Nature’s Medicine How The Outdoors Improves Mind, Body, And Spirit

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Summer is almost here, and there’s no better time to get outdoors. Why not enjoy the weather and simultaneously give your body the movement it needs? We have so many beautiful spots in the area to enjoy.

Tala and I love biking and try to find as much time as possible to do it during the summer. I gave my knees a beating by running track when I was younger and I’ve had multiple knee surgeries. Riding my bike has a low impact on my joints while helping me build strength and endurance. Fortunately, we’re spoiled by the many amazing bike trails around Northern Virginia.

My favorite is probably the Washington and Old Dominion Trail (W&OD), which is paved, peaceful, and beautiful. One friend I like to ride with — will only agree to go if we stop at a brewery. Grabbing a beer and a bite to eat before pedaling back is fun. Not that I condone drinking and riding! We always stick to one glass of beer each.

I also enjoy Burke Lake Trail, which goes in for a loop around the shoreline. It’s the perfect easy ride, and, at 4.7 miles, even most beginners can conquer it. We also branch out and take in the Mount Vernon Trail, which is closer to D.C.

But wherever we are, I get a kick out of zipping through the great outdoors. It’s so different from riding a stationary bike inside and I can immediately feel the difference on my first ride outside each year. I also like the challenge of going uphill and watching myself improve as the months pass. At the same time, I’m keeping myself healthy and preventing the normal loss of muscle mass that comes with age.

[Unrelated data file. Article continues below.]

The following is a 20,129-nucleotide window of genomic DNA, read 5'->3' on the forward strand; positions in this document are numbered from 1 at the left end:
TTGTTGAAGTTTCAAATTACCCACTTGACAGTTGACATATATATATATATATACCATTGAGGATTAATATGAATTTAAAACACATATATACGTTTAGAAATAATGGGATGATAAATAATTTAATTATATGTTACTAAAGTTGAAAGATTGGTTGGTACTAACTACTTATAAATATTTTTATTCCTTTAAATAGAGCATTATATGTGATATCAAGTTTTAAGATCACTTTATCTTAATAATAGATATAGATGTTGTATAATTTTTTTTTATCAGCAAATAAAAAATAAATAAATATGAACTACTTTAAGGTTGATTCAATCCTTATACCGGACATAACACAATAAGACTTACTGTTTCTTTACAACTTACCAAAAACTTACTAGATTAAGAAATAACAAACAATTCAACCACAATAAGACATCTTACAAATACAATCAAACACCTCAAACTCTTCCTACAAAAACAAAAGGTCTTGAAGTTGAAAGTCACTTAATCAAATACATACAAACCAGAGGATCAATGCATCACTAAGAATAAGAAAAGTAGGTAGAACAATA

Exercise is probably the best thing we can do for our bodies. It improves our sleep, brain function, memory, mood, and more. Exercise even has benefits we don’t fully understand yet. One of them relates to mTOR, a biological pathway to cellular growth. You may not have heard of mTOR yet, but you probably will soon.

The discovery of mTOR originated from rapamycin, a fungus found at the bottom of a volcano on Rapa Nui (Easter Island). After a long and convoluted research history, scientists discovered that rapamycin has uses as an immunosuppressant for people with organ transplants. Studies have also found rapamycin extends the life of dogs and rats by suppressing mTOR. Experts believe it may do the same in humans.

Exercise similarly reduces mTOR in our bodies, allowing our body to clean up the waste inside our cells and produce more mitochondria, our cells’ powerhouses. It’s one of the reasons exercise gives us more endurance and energy over time. It could also be one of the reasons why physical activity is linked to a longer lifespan.

Fortunately, exercise isn’t just good for us — it can also be a lot of fun. I hope you make the most of the season by enjoying the beautiful weather and scenery while getting your heart pumping. Maybe I’ll see you on the trails.


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Renowned for his commitment to enhancing your eyelid and facial appearance while prioritizing your safety. Dr. Scott is board-certified in Ophthalmology and has specialized fellowship training in Ophthalmic Plastic and Reconstructive Surgery.  With extensive training at prestigious institutions, including the Medical College of Virginia, Manhattan Eye, Ear, & Throat Hospital, and the Bascom Palmer Eye Institute, Dr. Scott brings a wealth of expertise to his craft. His accolades, including recognition as a Top Plastic Surgeon by Northern Virginia Magazine, underscore his dedication to excellence. Dr. Scott's passion lies in helping you achieve the best aesthetic results while safeguarding your eyesight.

Location: Fairfax - Northern Virginia

Areas of Expertise: Cosmetic laser eyelid surgery ( blepharoplasty ), ptosis surgery, treatment of benign and malignant eyelid cancers, correction of eyelid malposition – ectropion, entropion repair, and Botox and filler treatment.